“António Felix da Costa was outstanding… I’ve not seen anything like it”
As for Lucas, it really didn’t help that he was having to fight his way out of Group 1 in qualifying most of the time, as it was clear there was a big track evolution between the groups. Between the first car out in Group 1 and the end of Group 2 there was at least 0.3 seconds delta in lap time, so some drivers were qualifying down in 15th or lower at times having been up at the front of Group 1. For the final race Lucas, having dropped to seventh in the standings, had his best qualifying in Berlin, purely because he was in Group 2. But then again that was something everyone else in Group 1 had to battle with.
Frankly, António Félix da Costa, the eventual champion, was outstanding. He’s got a very good capability to get out of Group 1 and into Super Pole. But some of his laps in Super Pole were exceptional, I’ve never seen anything like it in Formula E before – half a second over the next-best car. And then the next-best car back to 20th on the grid was another half-second. It was just an incredible performance. That really made everybody else look second-rate.
In Berlin, Audi did have two podiums across the six races, five in total when you include our customer team Envision Virgin Racing. But considering the circumstances of the weekend with René needing to gain experience, it was always going to be tough to get the position we wanted. We went there fighting to be as high up as possible in the teams’ standings and in my mind an ideal position would have been second, but in the end we were sixth. Looking back, we were fast and scored points with both cars, but just not consistently enough throughout the season.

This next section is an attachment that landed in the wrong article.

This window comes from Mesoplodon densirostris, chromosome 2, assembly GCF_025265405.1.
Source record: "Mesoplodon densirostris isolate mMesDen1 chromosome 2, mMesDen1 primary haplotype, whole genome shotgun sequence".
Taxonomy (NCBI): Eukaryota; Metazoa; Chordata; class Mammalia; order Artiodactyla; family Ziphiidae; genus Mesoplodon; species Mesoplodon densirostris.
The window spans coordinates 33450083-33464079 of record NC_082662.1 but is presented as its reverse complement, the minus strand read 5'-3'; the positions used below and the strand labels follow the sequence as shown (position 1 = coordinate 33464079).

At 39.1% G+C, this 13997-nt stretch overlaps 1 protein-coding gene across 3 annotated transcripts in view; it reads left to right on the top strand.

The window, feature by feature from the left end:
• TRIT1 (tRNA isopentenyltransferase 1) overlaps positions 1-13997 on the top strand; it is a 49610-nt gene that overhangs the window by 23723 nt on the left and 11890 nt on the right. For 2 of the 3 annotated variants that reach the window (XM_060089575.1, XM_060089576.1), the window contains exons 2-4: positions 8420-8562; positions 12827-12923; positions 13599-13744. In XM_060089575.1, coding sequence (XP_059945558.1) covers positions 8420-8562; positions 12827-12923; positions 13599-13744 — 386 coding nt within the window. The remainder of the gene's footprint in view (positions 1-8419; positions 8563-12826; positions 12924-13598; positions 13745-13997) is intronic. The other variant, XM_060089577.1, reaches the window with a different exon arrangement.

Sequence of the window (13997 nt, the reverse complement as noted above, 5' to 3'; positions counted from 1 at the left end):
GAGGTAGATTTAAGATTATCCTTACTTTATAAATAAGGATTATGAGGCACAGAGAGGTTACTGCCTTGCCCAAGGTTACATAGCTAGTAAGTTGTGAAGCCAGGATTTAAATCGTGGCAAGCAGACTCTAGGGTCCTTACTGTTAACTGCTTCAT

René got 29 points through the six Berlin races, and that I think was a very good score, it was just under half of Lucas’ tally of 77 for the whole season. But when you look at teams like DS Techeetah and Nissan, the benefits of having two drivers who are both fighting at the front become clear – if one driver drops the ball, the other is there to pick it up.
Our Achilles’ heel this season has been qualifying. It’s where we haven’t been able to put it all together with both cars all the time. That’s what we need to do next season. Now the competition level is too high between five or six teams that if you don’t hit it all the time with both cars, you won’t be in the title fight.
We can’t wait for next season to begin, but in the meantime we’ll be flat-out testing to ensure we come back fighting harder than ever.
Allan McNish is the Team Principal of Audi Sport ABT Schaeffler Formula E Team as well as being a three-time Le Mans winner.